Military life gives teen a new sense of direction

Harold Clossey of Robbinston runs his hand over the freshly shaven head of his son, Private First Class Zane Clossey,19, after the the younger Clossey's civilian flight arrived at Bangor International Airport early Saturday morning, December 19, 2009. On the left is his mom, Trish Hopkins, of St. Stephen, New Brunswick. The young Clossey just finished basic training and heads to Fort Hood after visiting his family on both sides of the border over the holidays. BANGOR DAILY NEWS PHOTO BY JOHN CLARKE RUSS
BDN
Harold Clossey of Robbinston runs his hand over the freshly shaven head of his son, Private First Class Zane Clossey,19, after the the younger Clossey's civilian flight arrived at Bangor International Airport early Saturday morning, December 19, 2009. On the left is his mom, Trish Hopkins, of St. Stephen, New Brunswick. The young Clossey just finished basic training and heads to Fort Hood after visiting his family on both sides of the border over the holidays. BANGOR DAILY NEWS PHOTO BY JOHN CLARKE RUSS
Posted Dec. 27, 2009, at 8:18 p.m.
Private First Class Zane Clossey,19, hugs his dad, Harold Clossey of Robbinston after his civilian flight arrived at Bangor International Airport early Saturday morning, December 19, 2009. On the left is his mom, Trish Hopkins, of St. Stephen, New Brunswick. The young Clossey just finished basic training and heads to Fort Hood after visiting his family on both sides of the border over the holidays. BANGOR DAILY NEWS PHOTO BY JOHN CLARKE RUSS
BDN
Private First Class Zane Clossey,19, hugs his dad, Harold Clossey of Robbinston after his civilian flight arrived at Bangor International Airport early Saturday morning, December 19, 2009. On the left is his mom, Trish Hopkins, of St. Stephen, New Brunswick. The young Clossey just finished basic training and heads to Fort Hood after visiting his family on both sides of the border over the holidays. BANGOR DAILY NEWS PHOTO BY JOHN CLARKE RUSS

ROBBINSTON, Maine — Thousands of American soldiers and sailors headed home this past week to spend Christmas with their families.

Zane Clossey, 19, was just one.

He flew into Bangor International Airport at 2 a.m. Dec. 19, landing in the loving arms of his family.

But for his mom, who lives just across the border in St. John, New Brunswick, and his dad, of Robbinston, getting to know the new Zane over the past week was a shocker and an eye-opener.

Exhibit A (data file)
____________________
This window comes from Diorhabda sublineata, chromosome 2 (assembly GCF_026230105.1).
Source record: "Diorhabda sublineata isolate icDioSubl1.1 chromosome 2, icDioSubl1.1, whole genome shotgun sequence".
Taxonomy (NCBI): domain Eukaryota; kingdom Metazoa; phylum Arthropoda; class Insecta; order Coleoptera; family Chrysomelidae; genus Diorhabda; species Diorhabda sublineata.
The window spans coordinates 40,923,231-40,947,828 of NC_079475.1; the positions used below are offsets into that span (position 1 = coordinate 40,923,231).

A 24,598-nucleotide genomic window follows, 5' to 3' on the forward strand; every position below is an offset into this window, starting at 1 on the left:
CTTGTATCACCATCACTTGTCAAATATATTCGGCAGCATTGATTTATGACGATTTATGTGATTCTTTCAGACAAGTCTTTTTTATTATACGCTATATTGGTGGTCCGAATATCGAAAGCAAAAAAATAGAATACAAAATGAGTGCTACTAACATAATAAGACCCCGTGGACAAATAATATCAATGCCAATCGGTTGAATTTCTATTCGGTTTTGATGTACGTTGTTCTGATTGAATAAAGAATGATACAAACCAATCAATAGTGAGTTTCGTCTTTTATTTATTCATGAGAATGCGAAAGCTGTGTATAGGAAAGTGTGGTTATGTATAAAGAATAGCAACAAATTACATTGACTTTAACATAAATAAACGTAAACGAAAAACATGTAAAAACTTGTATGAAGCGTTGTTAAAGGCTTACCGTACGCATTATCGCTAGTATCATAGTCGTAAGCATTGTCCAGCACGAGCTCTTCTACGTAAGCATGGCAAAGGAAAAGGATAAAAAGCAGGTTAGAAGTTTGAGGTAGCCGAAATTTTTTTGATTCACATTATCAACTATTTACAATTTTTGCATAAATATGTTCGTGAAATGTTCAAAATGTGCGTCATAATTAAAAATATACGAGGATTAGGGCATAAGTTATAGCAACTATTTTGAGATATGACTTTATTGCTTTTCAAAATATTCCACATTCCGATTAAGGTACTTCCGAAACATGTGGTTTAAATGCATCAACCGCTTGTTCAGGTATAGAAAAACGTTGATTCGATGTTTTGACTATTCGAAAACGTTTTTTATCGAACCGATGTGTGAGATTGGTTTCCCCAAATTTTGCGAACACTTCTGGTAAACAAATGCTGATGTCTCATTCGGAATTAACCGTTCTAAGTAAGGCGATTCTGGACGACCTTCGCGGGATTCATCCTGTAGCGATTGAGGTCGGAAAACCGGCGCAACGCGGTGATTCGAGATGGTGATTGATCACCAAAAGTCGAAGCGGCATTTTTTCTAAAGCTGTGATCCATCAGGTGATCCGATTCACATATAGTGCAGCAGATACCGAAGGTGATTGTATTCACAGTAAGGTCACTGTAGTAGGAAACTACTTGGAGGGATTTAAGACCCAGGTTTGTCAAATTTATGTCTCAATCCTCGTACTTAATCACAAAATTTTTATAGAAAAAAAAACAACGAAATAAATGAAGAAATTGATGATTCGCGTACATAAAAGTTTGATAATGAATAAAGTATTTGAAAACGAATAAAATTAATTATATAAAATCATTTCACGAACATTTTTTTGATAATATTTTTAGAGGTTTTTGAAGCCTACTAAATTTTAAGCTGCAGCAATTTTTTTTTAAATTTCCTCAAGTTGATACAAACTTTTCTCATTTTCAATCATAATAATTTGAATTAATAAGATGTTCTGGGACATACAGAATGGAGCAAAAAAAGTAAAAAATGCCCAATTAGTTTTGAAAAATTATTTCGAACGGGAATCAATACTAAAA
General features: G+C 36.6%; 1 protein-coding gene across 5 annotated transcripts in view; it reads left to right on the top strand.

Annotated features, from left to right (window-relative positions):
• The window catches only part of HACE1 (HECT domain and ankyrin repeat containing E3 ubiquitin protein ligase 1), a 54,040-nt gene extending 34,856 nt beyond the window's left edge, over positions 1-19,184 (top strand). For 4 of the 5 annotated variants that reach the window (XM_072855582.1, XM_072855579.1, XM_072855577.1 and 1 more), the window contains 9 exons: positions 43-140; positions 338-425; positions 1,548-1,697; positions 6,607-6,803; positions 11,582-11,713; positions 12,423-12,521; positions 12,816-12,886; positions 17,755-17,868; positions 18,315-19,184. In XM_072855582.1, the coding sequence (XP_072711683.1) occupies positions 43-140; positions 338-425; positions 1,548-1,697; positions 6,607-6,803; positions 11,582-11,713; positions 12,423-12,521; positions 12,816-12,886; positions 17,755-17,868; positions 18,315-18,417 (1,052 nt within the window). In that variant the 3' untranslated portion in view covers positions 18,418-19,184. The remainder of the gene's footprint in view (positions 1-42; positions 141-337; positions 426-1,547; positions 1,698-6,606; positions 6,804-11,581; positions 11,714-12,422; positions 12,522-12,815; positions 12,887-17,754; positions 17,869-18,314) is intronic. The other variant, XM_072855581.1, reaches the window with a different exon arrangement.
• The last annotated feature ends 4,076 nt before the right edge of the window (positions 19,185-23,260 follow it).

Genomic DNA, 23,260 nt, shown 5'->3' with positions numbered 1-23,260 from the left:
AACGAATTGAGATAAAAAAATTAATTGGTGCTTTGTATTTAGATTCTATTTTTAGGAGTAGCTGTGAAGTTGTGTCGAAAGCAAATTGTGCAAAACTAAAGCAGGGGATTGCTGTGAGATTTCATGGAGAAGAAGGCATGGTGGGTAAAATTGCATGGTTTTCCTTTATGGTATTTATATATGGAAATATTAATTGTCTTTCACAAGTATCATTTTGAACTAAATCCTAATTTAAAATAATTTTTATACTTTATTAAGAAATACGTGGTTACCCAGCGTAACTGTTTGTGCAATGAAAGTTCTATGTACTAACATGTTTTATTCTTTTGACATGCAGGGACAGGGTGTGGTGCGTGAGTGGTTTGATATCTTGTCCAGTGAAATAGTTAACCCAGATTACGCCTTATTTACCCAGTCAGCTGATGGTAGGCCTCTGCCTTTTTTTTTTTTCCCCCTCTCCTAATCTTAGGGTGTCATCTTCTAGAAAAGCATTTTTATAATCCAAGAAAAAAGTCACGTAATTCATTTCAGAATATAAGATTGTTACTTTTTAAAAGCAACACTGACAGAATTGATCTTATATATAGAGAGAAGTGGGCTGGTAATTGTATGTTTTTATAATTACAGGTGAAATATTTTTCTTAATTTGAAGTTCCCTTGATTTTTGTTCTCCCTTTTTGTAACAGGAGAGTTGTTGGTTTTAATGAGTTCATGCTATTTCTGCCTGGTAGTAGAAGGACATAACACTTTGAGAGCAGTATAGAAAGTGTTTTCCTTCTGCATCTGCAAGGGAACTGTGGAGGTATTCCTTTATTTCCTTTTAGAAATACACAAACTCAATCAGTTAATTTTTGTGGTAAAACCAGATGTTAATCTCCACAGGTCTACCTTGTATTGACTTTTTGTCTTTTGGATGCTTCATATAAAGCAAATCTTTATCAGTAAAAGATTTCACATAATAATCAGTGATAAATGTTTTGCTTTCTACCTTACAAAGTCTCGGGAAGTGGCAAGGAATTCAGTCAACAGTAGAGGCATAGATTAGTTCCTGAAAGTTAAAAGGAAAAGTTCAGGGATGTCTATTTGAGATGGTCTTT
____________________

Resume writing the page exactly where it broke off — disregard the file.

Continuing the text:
“He has changed so much in the past four months,” Harold Clossey said of his son as they relaxed together at home Sunday.

Oh, the shy smile is still there, the quick way he rubs his eyes when he’s nervous, the constant checking of his cell phone. He still holds the door to the refrigerator open to see what goodies it holds, and he continues to be one of the Montreal Canadiens’ biggest hockey fans.

But there are other, newer traits that the new Army private exhibits.

“He hugged his younger sister at the airport,” Harold Clossey said, laughing. “That was a first.”

“He is more patient, more interested in the world around him rather than just himself,” his mother, Trish Hopkins, said.

Clossey’s parents said they can see that their son’s mind and thoughts are becoming more organized, that he stands taller and appears more self-reliant and proud of himself.

Clossey said some of his friends questioned his sanity when he enlisted in the Army during wartime.

“‘Aren’t you afraid you’ll die?’ they asked me,” he said.

But for Clossey, a U.S. resident with Canadian citizenship, military service was just the anchor he needed.

By his own admission, Clossey was a bit lost when he decided to enlist. He was a weekend party guy, often disappearing for a couple of days with friends, and he had just been asked to leave a Canadian community college.

He was confused, he said, and had no direction. The military seemed a last option, and for Clossey, it was the perfect solution.

“It was a great decision,” Clossey said. “I wasn’t really doing anything productive here. I had tried school. It didn’t work. I tried sitting around with no job. That didn’t work.”

He reported to Fort Knox in Kentucky for basic training on Sept. 11, 2009, and said he immediately knew the military was right for him.

“The way you think is different — there is more attention to detail and I’m more observant. I don’t take for granted the things and people I have here anymore,” he said.

As he was traveling home, he said, many people saw his uniform and thanked him for his service.

“I really haven’t done anything yet,” he said, but added he was humbled that so many thought his service was important.

Clossey said he now realizes he is part of a bigger picture, that there is more to life than just himself. He didn’t feel it when he enlisted, but over the past few months he has become more connected to his family members who served their countries: A great-grandfather was with Canadian forces in World War I, a grandfather served in the Canadian Army, his father was in the U.S. Navy, and his uncle was in the U.S. Army.

“Once I joined, I began to feel that I was carrying on a family tradition,” he said.

Clossey said he will report to Fort Knox and then head to Fort Benning in Georgia for airborne school. From there, he expects to be sent overseas.

Harold Clossey said it is scary to think of his son in harm’s way but it is a strong, well-trained man that he sees when he looks at his son now.

“There are a lot of unknowns in his world right now and he’s taking it all in stride,” Harold Clossey said.

“Now he talks about the future,” Hopkins said. “Before it was all about his immediate needs. When I see him so proud of himself, it makes me proud.”

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